Mannish Boys – Wrapped Up And Ready – Delta Groove Music DGPCD165, 74:26 ****1/2:
(Sugaray Rayfordd – vocals; Randy Chortkoff – harmonica, vocals; Kirk “Eli” Fletcher – guitar; Franck “Paris Slim” Goldwasser – vocals, guitar, slide guitar; Willie J. Campbell – bass; Jimi Bott – drums, percussion; and many special guests including Bob Corritore, Kid Ramos, Fred Kaplan and Kim Wilson)
Taking your band name from a Muddy Waters tune may not be a bad idea. It didn’t seem to hurt The Rolling Stones. Based in Los Angeles, The Mannish Boys has undergone lineup changes (but still have core members, Kirk Fletcher and Franck Goldwasser), and maintain their profile as a top-notch blues group. With a musical blend of Chicago and Texas blues music, this group has become the embodiment of modern blues. Their latest album, Wrapped Up And Ready is evidence of that.
Opening the set (and this album feels like live performance) is the hard rocking “I Ain’t Saying”. Sugaray Rayfordd’s low-down nasty vocals and the blistering lead guitar of Monster is dynamic. Morphing into jump swing, “Everything’s Alright” features saxophones (Ron Dziubla), doo wop chorus and a guitar solo by Kid Ramos. This band (and their numerous guest artists) is in a constant groove, and everything works. “Struggle In My Hometown” has two crisp transitions and barrelhouse piano licks by Rich Wenzel. Kim Wilson (Fabulous Thunderbirds) contributes with harmonica on three cuts. The title track is explosive and has rollicking piano riffs by Fred Kaplan. Kirk “Eli” Fletcher chips in with a gritty solo. The songs reflect various blues narratives (bad love, bad finances, bad “other” things), but really is a celebration of blues music and its way of life. Whether it’s a philosophical take on romance (“It Was Fun”) or money (“Can’t Make A Living” which has Randy Chortkoff (vocals/harmonica) and a guest vocal by Trenda Fox), the beat is always propulsive and the sound is infectious.
There are many shout outs to Chicago-style blues. Steve Freund adds scorching lead guitar and a sly vocal on “The Blues Has Made Me Whole”. Kid Ramos returns on the vampy “She Belongs To Me”. Band member Franck “Paris Slim” Goldwasser answers with note for note intensity on his guitar solo. Vocalist Rayfordd never lets up. He brings intensity and “I Have Blues” has a traditional Delta feel bolstered by a “Paris Slim” slide guitar. Another take on love that is a throwback to low-down r&b is “I Idolize You”. Candye Kane breathes life into this Ike Turner classic with saucy vocals. Even “hand jive” gets aired out on “Don’t Say You’re Sorry”. The only slow tempo number is the glorious instrumental, “Blues For Michael Bloomfield” (Note: The Paul Butterfield Blues Band, featuring the late Bloomfield on guitar has been nominated for induction into the Rock And Roll Hall Of Fame in 2015). Impressively, a well-crafted, flowing album ends on an even higher note with a barrage of guitar licks in an exhilarating blues jam.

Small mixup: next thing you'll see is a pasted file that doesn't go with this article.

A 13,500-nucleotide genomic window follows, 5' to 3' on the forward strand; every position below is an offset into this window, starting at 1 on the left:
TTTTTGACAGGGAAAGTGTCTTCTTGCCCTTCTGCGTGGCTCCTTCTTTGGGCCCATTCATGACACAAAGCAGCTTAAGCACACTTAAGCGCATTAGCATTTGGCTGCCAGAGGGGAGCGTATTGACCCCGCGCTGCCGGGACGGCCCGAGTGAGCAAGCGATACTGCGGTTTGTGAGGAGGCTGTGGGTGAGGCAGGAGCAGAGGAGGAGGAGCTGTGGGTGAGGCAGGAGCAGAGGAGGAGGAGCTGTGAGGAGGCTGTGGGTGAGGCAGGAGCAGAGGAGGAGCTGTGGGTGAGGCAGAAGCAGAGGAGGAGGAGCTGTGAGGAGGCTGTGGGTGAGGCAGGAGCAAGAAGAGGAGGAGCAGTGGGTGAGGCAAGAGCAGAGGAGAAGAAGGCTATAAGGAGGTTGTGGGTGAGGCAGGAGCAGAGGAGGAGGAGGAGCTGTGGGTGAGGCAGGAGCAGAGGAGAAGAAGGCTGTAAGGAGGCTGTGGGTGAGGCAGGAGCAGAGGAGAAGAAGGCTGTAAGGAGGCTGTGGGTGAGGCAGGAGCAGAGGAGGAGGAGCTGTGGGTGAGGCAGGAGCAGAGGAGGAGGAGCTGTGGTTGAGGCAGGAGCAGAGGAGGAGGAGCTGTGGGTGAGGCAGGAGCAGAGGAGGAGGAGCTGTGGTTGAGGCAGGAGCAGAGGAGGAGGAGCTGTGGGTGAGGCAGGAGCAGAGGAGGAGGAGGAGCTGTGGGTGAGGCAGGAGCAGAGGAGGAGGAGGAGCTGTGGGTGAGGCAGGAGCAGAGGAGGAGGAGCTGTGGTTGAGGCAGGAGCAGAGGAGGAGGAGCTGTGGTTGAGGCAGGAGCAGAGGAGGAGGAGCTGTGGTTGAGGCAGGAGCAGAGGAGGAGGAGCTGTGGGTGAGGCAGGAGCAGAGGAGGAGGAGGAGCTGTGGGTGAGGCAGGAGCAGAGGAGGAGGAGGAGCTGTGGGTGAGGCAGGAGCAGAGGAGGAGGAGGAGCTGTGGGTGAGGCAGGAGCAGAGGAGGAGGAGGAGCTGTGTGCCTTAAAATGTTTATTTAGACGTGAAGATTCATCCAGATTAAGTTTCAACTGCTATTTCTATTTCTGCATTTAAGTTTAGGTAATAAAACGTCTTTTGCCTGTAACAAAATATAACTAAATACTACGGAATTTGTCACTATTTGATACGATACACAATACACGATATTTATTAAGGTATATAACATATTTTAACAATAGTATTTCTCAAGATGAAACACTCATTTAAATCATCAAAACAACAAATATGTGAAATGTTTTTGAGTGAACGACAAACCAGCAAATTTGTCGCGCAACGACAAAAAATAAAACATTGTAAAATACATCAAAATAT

The overall sound on this recording is great. The guitars are both piercingly ear-splitting and fuzzily distorted depending on the song. Background piano tinkling is clear and the vocalists are captured with a full sound. The liner notes are copious, with more details (numbered solos, channel identification) than an extra-inning all-star baseball game. But they shine a light on this ambitious project. The Mannish Boys surely “let the good times roll”!
TrackList: I Ain’t Sayin’; Everything’s Alright; Struggle In My Hometown; Wrapped Up And Ready; It Was Fun; I Can Always Dream; I Idolize You; You Better Watch Yourself; Something For Nothing; Can’t Make A Livin’; The Blues Has Made Me Whole; I Have Love; Troubles; She Belongs To Me; Don’t Say You’re Sorry; Blues For Michael Bloomfield
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